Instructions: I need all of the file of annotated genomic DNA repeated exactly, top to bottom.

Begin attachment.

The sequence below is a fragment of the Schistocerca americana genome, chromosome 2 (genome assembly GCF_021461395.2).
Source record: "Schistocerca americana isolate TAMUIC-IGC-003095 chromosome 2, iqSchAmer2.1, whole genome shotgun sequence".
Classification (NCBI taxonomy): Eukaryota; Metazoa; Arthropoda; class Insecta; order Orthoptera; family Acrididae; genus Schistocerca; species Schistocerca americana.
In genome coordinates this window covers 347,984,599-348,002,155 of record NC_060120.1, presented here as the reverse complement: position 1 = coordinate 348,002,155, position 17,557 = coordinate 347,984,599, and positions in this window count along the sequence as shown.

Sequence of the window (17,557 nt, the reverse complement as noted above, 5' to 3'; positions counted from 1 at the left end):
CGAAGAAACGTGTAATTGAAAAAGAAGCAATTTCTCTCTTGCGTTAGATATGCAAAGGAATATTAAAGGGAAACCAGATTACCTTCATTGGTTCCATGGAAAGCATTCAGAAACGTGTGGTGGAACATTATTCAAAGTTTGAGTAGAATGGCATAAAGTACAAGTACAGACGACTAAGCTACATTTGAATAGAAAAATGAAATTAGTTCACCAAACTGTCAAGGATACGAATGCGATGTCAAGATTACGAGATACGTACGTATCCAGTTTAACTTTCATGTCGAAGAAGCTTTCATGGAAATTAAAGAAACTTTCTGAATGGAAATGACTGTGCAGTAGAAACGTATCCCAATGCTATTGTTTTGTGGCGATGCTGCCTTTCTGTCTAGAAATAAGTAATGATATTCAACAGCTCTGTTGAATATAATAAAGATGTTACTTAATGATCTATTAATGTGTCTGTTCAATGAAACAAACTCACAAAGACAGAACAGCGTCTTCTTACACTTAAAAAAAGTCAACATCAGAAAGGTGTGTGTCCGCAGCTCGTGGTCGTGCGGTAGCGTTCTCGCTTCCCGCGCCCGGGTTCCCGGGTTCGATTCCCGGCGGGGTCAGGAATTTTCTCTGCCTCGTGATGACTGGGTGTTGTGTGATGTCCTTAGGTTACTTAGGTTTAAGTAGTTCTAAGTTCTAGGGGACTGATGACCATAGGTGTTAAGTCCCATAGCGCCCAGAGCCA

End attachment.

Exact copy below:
The sequence below is a fragment of the Schistocerca americana genome, chromosome 2 (genome assembly GCF_021461395.2).
Source record: "Schistocerca americana isolate TAMUIC-IGC-003095 chromosome 2, iqSchAmer2.1, whole genome shotgun sequence".
Classification (NCBI taxonomy): Eukaryota; Metazoa; Arthropoda; class Insecta; order Orthoptera; family Acrididae; genus Schistocerca; species Schistocerca americana.
In genome coordinates this window covers 347,984,599-348,002,155 of record NC_060120.1, presented here as the reverse complement: position 1 = coordinate 348,002,155, position 17,557 = coordinate 347,984,599, and positions in this window count along the sequence as shown.

Sequence of the window (17,557 nt, the reverse complement as noted above, 5' to 3'; positions counted from 1 at the left end):
CGAAGAAACGTGTAATTGAAAAAGAAGCAATTTCTCTCTTGCGTTAGATATGCAAAGGAATATTAAAGGGAAACCAGATTACCTTCATTGGTTCCATGGAAAGCATTCAGAAACGTGTGGTGGAACATTATTCAAAGTTTGAGTAGAATGGCATAAAGTACAAGTACAGACGACTAAGCTACATTTGAATAGAAAAATGAAATTAGTTCACCAAACTGTCAAGGATACGAATGCGATGTCAAGATTACGAGATACGTACGTATCCAGTTTAACTTTCATGTCGAAGAAGCTTTCATGGAAATTAAAGAAACTTTCTGAATGGAAATGACTGTGCAGTAGAAACGTATCCCAATGCTATTGTTTTGTGGCGATGCTGCCTTTCTGTCTAGAAATAAGTAATGATATTCAACAGCTCTGTTGAATATAATAAAGATGTTACTTAATGATCTATTAATGTGTCTGTTCAATGAAACAAACTCACAAAGACAGAACAGCGTCTTCTTACACTTAAAAAAAGTCAACATCAGAAAGGTGTGTGTCCGCAGCTCGTGGTCGTGCGGTAGCGTTCTCGCTTCCCGCGCCCGGGTTCCCGGGTTCGATTCCCGGCGGGGTCAGGAATTTTCTCTGCCTCGTGATGACTGGGTGTTGTGTGATGTCCTTAGGTTACTTAGGTTTAAGTAGTTCTAAGTTCTAGGGGACTGATGACCATAGGTGTTAAGTCCCATAGCGCCCAGAGCCA